Dec 01, 2011, 04:52AM

A 1970s Korean Rock Classic Sounds Nothing Like You'd Expect

It's not derivative, but it's definitely familiar. 

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Kim Jung Mi's Now is probably one of the oddest albums I've ever heard. That's not because Now sounds especially exotic, though. On the contrary, it's because it doesn't.

Now was released in South Korea in 1973. It's a project of Shin Joong Hyun, one of the giants of Korean folk. No doubt some of you are reading "Korean folk" and thinking that we're talking about some sort of traditional Korean ceremonial world music exoticism. But nope. In this case, "Korean folk" means Western style psych-folk that happens to be created by Koreans.

In fact, if there's any specifically Korean influence in this other than the language in which it's sung, I'm damned if I can hear it. Maybe it's buried by the fact that psych always had world music influences to begin with. Is Shin channeling the Beatles channeling Eastern influences, or is he channeling the Beatles through his own Eastern background? How could you tell anyway? And why bother? For all intents and purposes, the ambiguously classical, ambiguously Oriental acoustic descending intro on "Spring" might as well have come off a Love album. The dragging , trippy torch song of "Your Dream" could be Procol Harum if they forgot their organ for a gig. The cheerful Vegas-meets-garage sway and background "ooos" of "Blow Spring Breeze" could be some forgotten genius girl group producer imitating the Shangri-Las imitating Phil Spector.

The point isn't that the album is derivative. It's that it's familiar. Kim and Shin have listened to all those things that you'd listen to if you were a popular musician in the late 1960s and early 70s. When I listen to "Lonely Heart," for example, I feel like I'm hearing something for the thousandth time, even though I can't exactly put my finger on where. It's too psych for Sandy Denny, not bluesy enough to be Janis Joplin, not smoky enough for the pop cabaret of Julie London, not over-carbonated enough to be Serge Gainsbourg—but it's somewhere in a world where all those things are on the jukebox.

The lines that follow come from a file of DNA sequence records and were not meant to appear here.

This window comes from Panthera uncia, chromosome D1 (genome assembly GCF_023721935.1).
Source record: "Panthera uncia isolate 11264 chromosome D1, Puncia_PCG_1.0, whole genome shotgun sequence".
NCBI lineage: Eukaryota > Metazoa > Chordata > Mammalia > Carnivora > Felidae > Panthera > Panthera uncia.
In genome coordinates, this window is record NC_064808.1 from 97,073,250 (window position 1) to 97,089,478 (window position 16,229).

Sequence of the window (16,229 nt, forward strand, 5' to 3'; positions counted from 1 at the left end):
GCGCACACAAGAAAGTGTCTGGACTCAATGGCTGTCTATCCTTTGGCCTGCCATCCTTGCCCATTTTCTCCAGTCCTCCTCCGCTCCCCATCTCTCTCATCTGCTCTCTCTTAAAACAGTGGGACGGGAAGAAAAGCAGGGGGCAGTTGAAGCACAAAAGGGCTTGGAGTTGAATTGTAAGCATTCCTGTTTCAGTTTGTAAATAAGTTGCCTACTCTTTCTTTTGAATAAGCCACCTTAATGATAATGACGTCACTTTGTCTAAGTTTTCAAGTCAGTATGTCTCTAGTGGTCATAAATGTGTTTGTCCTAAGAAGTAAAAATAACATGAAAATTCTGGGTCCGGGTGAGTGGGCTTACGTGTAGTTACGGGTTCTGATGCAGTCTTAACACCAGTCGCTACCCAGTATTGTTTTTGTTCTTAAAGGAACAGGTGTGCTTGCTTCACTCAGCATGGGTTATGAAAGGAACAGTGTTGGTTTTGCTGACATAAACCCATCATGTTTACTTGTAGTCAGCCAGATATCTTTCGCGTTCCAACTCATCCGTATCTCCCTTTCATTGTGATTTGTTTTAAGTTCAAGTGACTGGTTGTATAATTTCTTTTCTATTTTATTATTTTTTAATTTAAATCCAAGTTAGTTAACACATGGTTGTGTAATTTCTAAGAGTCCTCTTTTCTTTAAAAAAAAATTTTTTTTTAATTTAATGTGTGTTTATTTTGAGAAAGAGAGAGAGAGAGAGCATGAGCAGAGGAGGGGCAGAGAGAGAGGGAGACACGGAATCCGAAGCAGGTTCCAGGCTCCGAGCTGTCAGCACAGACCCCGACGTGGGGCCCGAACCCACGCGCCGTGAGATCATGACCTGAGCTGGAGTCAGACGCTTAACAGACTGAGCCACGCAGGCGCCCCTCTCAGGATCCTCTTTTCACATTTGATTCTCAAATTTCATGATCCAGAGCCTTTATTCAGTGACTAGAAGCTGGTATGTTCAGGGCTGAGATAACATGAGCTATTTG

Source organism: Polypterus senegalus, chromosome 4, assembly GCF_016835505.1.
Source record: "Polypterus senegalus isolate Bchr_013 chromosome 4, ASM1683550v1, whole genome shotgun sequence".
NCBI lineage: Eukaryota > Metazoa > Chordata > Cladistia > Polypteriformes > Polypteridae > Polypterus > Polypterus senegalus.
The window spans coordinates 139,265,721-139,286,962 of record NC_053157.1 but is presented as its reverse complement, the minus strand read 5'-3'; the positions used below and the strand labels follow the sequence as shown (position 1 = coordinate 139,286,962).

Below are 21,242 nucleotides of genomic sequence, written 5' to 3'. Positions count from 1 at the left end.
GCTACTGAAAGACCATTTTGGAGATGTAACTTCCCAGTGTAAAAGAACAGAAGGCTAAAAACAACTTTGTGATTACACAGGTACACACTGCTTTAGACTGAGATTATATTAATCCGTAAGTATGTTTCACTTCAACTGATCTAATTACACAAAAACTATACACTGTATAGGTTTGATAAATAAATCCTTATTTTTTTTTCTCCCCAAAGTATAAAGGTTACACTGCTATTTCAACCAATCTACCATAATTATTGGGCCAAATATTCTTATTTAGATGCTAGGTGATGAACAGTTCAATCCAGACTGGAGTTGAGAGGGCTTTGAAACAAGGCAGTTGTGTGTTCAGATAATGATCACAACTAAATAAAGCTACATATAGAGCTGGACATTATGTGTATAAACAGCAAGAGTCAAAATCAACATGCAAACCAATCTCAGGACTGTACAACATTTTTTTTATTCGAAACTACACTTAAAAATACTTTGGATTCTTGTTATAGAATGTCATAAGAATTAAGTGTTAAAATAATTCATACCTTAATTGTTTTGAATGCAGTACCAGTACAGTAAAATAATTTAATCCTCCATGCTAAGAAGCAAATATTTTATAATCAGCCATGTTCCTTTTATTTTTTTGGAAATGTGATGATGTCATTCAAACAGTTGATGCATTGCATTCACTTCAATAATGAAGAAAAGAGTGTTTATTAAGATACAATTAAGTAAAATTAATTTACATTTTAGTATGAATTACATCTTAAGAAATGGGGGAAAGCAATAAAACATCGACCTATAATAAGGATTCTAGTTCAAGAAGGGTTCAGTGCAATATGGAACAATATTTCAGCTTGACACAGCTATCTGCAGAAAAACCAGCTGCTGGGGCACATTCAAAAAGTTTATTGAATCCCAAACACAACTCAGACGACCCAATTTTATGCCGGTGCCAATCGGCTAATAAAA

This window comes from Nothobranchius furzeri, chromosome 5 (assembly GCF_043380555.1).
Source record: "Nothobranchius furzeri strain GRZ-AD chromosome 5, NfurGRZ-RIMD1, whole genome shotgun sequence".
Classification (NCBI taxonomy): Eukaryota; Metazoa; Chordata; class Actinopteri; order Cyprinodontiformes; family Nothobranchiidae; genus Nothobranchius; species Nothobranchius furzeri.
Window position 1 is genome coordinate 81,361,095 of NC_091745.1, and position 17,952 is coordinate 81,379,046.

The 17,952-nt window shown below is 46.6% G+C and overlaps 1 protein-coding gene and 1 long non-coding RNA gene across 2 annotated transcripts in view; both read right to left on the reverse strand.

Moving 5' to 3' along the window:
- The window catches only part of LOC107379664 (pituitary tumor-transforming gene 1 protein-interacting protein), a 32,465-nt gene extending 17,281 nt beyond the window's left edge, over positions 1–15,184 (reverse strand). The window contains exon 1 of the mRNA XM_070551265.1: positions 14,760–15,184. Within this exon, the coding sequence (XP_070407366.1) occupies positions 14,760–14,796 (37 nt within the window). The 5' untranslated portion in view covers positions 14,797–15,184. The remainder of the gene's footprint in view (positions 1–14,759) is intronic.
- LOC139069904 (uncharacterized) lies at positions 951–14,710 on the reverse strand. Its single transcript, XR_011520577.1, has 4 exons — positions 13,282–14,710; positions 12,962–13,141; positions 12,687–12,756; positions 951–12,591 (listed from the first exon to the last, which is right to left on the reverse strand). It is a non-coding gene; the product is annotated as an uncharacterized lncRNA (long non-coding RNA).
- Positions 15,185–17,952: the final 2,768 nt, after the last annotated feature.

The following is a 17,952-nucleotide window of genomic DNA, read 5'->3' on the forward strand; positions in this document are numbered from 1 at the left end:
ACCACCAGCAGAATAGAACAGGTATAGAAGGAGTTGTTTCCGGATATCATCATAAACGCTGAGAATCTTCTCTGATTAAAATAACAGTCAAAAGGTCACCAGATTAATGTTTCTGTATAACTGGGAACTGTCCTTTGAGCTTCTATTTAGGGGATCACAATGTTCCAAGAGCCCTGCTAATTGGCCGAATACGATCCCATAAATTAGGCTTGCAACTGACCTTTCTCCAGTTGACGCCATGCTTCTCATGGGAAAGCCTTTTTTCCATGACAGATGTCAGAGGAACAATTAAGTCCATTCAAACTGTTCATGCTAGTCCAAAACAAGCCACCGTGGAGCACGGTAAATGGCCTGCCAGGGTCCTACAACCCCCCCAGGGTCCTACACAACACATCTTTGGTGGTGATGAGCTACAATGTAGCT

No doubt there were in fact jukeboxes with a lot of American tunes in South Korea back in the 60s and 70s. American influence is everywhere, not least in the places where we have a permanent troop presence. But it's still disorienting to look out across thousands of miles of ocean and see your own face staring back.

Is it your own face though? "My greatest motivation was to communicate with all the world the specific character of Korean music in the common language of rock music," Shin declared in an interview. Obviously, for him, rock isn't Western; it's his music. And if suffering gives you rights, he certainly has as good a claim to the genre as anyone.  Most of the tracks on Now were banned by the South Korean government; Shin was harassed, busted for pot possession in 1975, tortured, and sent to a mental institution for years. Listening to the music, it's hard to figure out why pop songs celebrating nature and lonely hearts should be seen as much of a threat by anyone—which is a reminder, maybe that the music wasn't originally intended for listening now and here.

My favorite song on the album is the first one. "Haenim" has a repetitive, lyrical guitar figure and vocal line—not unlike a less morose, more expansive Nick Drake. It ends with a multi-tracked chorus of la-la-las with one of those unavoidable Abba-like hooks that you end up imagining running through your head for weeks before the song even stops. Finally, there's the ending crescendo… and then it picks up again, for a few quiet, repetitious last bars. The song turns into a  kind of echo of itself, as if its own voice came, briefly, from someone else's mouth.


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